We must not lose patience. We must understand that Europe needs patience and determination, the patience and determination that long journeys and great aspirations require.

Long live Spain! Long live Europe!

Translated by Paul Barnes.

  • Speech by Donald Tusk, President of the European Council.

Majestades, Premiados, Autoridades, Señoras y Señores

I am happy that thanks to the decision of the Princess of Asturias Foundation, I am receiving tonight the Concord Award for the European Union. And at the same time I am very proud that the same award - for Literature - is being received today also by a Pole, a great poet, Adam Zagajewski.

We met forty years ago, even if he doesn’t know about it. I was still a student when I read his brilliant poem about censorship, in the time of the Communist dictatorship in Poland. Together with my friends, we printed this poem in our illegal printing house in several hundred copies. With time, Zagajewski became for my generation a symbol of the freedom of speech, of the independence of thought, and of our longing for Europe - not in the geographical sense, but in political, intellectual and axiological ones.

We both participated in the mass “Solidarity” movement, together with millions of our compatriots. We were beaten, thrown to jail, forced to go on exile. But we never gave up on a few simple principles: that violence doesn’t solve anything, that dialogue is always better than conflict, that law should be respected by all the actors of the public life, and that harmony is better than chaos.

For all those years we both dreamt about a united Europe, where concord and truth prevail. And today we are in fact receiving the award of Concord, at the same time bearing in mind that there is no genuine concord without the truth.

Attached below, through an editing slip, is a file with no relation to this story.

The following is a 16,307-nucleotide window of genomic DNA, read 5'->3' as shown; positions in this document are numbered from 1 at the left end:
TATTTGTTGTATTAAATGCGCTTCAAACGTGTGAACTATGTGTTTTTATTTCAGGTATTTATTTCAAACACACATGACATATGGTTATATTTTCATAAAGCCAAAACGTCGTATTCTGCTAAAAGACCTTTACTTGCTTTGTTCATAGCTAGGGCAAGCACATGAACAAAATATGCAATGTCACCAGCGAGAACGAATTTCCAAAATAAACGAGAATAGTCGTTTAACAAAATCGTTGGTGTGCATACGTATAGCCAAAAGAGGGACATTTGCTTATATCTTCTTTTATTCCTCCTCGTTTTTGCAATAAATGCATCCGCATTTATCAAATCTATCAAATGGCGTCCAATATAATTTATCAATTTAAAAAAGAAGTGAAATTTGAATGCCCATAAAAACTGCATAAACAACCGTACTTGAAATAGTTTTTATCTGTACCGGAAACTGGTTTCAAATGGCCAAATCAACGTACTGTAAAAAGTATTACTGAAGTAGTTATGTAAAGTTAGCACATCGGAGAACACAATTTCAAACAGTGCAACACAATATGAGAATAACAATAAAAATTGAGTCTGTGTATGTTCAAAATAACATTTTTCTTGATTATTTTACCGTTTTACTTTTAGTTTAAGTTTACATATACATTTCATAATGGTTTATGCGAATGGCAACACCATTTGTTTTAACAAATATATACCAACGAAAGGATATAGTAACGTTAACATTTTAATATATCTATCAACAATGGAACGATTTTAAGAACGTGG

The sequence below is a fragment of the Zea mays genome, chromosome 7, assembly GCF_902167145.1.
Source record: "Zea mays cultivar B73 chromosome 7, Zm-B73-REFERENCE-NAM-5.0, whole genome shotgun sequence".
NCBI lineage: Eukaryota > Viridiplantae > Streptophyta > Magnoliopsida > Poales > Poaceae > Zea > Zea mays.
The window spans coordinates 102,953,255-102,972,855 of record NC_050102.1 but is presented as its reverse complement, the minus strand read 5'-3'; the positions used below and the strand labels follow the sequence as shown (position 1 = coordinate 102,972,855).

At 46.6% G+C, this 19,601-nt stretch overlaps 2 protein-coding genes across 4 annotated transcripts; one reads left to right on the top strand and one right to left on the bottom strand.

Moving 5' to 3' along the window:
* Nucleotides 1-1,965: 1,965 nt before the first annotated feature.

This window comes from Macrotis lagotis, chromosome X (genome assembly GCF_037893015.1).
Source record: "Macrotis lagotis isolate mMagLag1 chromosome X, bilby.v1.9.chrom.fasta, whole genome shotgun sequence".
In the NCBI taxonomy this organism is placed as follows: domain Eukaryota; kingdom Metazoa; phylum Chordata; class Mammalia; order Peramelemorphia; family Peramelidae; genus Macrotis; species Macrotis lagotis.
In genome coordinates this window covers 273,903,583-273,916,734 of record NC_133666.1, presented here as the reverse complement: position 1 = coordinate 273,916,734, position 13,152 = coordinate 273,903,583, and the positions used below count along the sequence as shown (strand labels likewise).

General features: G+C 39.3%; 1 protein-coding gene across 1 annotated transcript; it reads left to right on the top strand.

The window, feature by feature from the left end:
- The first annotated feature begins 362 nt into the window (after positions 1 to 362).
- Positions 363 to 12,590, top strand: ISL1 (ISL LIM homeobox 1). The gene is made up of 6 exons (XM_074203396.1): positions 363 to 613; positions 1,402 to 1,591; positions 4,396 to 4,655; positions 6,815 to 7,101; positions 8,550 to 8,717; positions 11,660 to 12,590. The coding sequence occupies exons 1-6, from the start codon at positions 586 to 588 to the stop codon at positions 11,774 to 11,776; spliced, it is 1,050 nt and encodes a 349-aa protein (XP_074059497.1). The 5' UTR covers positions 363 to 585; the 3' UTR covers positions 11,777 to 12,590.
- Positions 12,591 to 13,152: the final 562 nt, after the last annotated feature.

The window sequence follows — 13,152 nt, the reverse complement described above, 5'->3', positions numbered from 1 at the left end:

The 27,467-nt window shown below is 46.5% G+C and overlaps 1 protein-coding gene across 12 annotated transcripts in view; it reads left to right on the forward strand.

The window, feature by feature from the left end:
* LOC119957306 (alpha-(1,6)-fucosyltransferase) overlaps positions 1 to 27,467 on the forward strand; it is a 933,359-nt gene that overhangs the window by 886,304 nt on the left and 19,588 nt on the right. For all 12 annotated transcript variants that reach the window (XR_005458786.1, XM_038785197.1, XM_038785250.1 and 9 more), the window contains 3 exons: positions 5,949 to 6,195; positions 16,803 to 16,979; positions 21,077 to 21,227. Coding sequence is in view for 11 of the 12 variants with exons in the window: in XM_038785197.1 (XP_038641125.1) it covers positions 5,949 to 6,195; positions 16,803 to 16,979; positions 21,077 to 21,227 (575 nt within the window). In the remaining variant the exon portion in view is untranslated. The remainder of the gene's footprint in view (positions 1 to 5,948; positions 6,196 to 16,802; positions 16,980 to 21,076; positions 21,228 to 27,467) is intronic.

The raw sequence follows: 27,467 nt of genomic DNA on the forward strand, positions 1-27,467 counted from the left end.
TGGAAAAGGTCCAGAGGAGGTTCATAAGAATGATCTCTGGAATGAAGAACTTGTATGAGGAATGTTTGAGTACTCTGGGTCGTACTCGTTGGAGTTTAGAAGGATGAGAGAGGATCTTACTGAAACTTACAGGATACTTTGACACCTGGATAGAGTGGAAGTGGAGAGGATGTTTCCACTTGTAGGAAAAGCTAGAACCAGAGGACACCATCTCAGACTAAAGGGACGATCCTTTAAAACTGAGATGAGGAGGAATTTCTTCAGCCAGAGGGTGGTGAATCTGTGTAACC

In many parts of our world, people feel that they are surrounded by lies, manipulation and fake news.
But I deeply believe that truth is invincible. And that this ceremony is also an expression of this invincibility.
In fact one of the most beautiful poems by Adam Zagajewski talks about the truth. Together with my friends we have translated a fragment into Spanish:

El territorio de la verdad es claramente reducido,
Estrecho como un sendero al borde de un precipicio
Eres capaz de no salirte de el?
Acaso ya lo has abandonado.

  • Speech by Antonio Tajani, European Parliament President.

Your Royal Highnesses,

Ladies and Gentleman,

It is an honour for me to receive the Princess of Asturias Award for Concord, alongside the Presidents of the European Council and the Commission. My thoughts also go to the other institutions, bodies and agencies of the Union. This is an honour for all of the protagonists of European integration.

I would particularly like thank all Members of the European Parliament for their work; it is thanks to them, and on their behalf, that I am accepting this award today. This prestigious accolade coincides with the sixtieth anniversary of the Treaty of Rome. I would therefore also like to thank my predecessors for their work.

As President of the European Parliament, I appear before you with humility, emotion and admiration.

With humility because I am aware that, in a way, this award also honours Europe’s 500 million citizens. It is they who, in their everyday lives, make possible the peace, stability and prosperity that is the European Union.

With emotion because I know that very prestigious people and institutions have received this honour before me. My mentor in the world of journalism, Indro Montanelli, received the Communications and Humanities Award in 1996. It moves me to know that he once stood here.

Lastly, I receive this award with admiration for the Spanish people:

Their ability to overcome setbacks and their generosity of spirit;
Their love for freedom and democracy;
Their steadfast pro-Europeanism and solidarity.
All of these attributes, I believe, embody the Princess of Asturias Awards.

Your Royal Highnesses,

At a solemn moment such as this, I think we need to reflect upon what the European Union stands for.

The 60 years that have elapsed since the signing of the Treaty of Rome have been the longest period of peace, democracy and prosperity in our continent’s history.

This has been a titanic effort, which the founding fathers of the European Union, like those of the Spanish constitution, built upon a foundation of concord.

I am the son of a soldier. In the middle of the last century, armies were fighting one another in Europe. Today, our soldiers participate in peace-keeping and humanitarian missions across the globe.